Firefighters worked through the night to tame a blaze in Castel Fustano, a nature reserve on the Lazio coast. Traffic was temporarily blocked and some homes evacuated on Monday evening as the flames tore through the pine forest south-west of the capital.
Rome mayor Virginia Raggi said the wildfire was “a very serious situation”.
“We need the help of the region and the government. Rome can not be left alone in the face of this environmental disaster. We must all work together,” she said.
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Lazio's regional president, Nicola Zingaretti, had on Monday called for the government to declare a state of emergency over the recent spate of wildfires which have affected the entire country but the southern regions in particular.
— Vigili del Fuoco (@emergenzavvf) July 17, 2017
A 22-year-old man was arrested for suspected arson in connection with the Castel Fusano blaze, according to Rai News, after police reportedly found him burning tissues in the area.
Italy's fire service said on Tuesday that the majority of the fires they have tackled this summer were started “through arson or stupidity”.
In addition to the Lazio man, police have also arrested suspected arsonists in Teggiano in Salerno, Agrigento in Sicily, and on the south-east coast of Lecce. All three are believed to have started fires in nearby national parks.
A Naples man was reported dead as a result of the fires on Monday, the first casualty in Campania after two men were killed in Calabria the previous week. The latest victim was a 53-year-old businessman and former councillor, La Repubblica di Napoli reported, who died after climbing onto the roof of his shed in an attempt to escape the flames.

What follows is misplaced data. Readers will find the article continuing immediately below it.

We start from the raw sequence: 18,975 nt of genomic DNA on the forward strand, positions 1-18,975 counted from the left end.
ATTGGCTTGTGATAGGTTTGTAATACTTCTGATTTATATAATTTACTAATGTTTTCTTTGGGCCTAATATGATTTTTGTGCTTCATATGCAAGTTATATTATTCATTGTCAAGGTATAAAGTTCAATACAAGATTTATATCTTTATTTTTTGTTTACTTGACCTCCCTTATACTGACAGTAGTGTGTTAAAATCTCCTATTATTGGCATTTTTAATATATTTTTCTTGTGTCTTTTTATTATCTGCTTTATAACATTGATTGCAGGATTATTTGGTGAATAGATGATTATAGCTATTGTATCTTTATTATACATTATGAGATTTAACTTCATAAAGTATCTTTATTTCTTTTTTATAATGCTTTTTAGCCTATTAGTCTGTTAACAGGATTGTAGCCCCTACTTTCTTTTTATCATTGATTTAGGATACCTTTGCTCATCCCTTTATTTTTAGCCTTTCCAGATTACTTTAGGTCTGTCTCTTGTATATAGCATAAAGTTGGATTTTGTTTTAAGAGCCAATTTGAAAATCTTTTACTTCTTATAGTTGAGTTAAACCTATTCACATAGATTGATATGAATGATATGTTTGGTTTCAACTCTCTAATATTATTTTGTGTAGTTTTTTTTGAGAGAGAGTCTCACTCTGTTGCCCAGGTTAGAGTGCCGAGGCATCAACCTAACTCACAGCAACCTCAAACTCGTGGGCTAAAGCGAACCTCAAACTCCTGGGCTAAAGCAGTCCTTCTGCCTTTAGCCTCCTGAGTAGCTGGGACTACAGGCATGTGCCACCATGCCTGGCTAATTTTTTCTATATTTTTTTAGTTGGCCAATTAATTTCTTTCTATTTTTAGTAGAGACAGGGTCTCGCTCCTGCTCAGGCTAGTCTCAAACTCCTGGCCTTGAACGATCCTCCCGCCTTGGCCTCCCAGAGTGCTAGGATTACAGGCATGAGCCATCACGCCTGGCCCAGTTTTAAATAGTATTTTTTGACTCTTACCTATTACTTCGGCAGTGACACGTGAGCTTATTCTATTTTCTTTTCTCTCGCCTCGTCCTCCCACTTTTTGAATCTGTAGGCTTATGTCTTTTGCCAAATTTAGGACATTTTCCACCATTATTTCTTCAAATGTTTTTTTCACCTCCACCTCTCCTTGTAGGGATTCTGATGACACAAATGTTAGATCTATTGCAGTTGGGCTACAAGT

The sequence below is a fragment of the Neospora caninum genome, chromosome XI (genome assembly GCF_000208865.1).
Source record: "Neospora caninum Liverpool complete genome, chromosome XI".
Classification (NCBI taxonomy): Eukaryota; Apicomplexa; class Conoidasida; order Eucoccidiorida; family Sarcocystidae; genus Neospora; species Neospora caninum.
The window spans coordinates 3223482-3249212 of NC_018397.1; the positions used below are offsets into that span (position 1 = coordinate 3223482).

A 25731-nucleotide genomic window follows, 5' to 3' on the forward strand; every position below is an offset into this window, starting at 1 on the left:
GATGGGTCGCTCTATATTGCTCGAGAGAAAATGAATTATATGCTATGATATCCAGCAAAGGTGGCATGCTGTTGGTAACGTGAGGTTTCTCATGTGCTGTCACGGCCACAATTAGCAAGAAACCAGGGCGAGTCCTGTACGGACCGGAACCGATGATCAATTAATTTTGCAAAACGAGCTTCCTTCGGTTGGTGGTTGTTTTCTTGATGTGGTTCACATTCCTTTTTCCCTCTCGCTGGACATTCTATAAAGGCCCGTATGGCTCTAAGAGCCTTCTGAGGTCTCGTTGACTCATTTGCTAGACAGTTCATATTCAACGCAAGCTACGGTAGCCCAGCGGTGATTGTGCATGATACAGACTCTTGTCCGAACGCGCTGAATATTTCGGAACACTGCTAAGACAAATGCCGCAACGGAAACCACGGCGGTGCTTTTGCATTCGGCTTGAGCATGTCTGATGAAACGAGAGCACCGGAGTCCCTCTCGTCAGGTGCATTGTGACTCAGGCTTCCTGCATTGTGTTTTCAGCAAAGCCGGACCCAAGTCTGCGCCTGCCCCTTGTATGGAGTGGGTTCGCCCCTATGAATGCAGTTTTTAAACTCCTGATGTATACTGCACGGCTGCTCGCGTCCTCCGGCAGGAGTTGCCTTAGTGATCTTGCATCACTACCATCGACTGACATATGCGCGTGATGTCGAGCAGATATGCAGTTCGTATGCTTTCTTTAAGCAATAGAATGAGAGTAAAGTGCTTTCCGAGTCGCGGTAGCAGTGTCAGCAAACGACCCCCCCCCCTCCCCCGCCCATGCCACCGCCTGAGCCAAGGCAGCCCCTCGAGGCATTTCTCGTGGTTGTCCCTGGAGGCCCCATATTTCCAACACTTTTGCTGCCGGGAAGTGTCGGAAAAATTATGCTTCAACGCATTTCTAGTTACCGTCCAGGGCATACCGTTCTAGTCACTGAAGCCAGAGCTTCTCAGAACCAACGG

Several homes were evacuated in Naples as a fire raged in the southern Posilipo neighbourhood of the city, totally destroying one deserted house.
Campania's regional governor on Monday called Italy's Defence Ministry to ask for further assistance of the army, who have been deployed in the Mount Vesuvius National Park for several years to help Civil Protection volunteers and firefighters.
And in Tuscany, around 15 houses in Volterra were evacuated while firefighters tackled further major fires in Grosseto – where the mayor described the suspected arson attacks as “war” – and Piancastagnaio further south.
In Pistoia, midway between Lucca and Florence, one firefighter was taken ill after working a 20-hour shift. He was later released from hospital in a stable condition.
Italy's firefighters have had their work cut out this summer as the number of wildfires has increased significantly compared to the same period in 2016.
While police suspect arsonists are behind a large proportion of the blazes, Italy's dry weather after months of low rainfall, together with strong winds, have allowed the flames to spread quickly.
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Photo: Conrad Dietrich Magirus Award/Magirus Group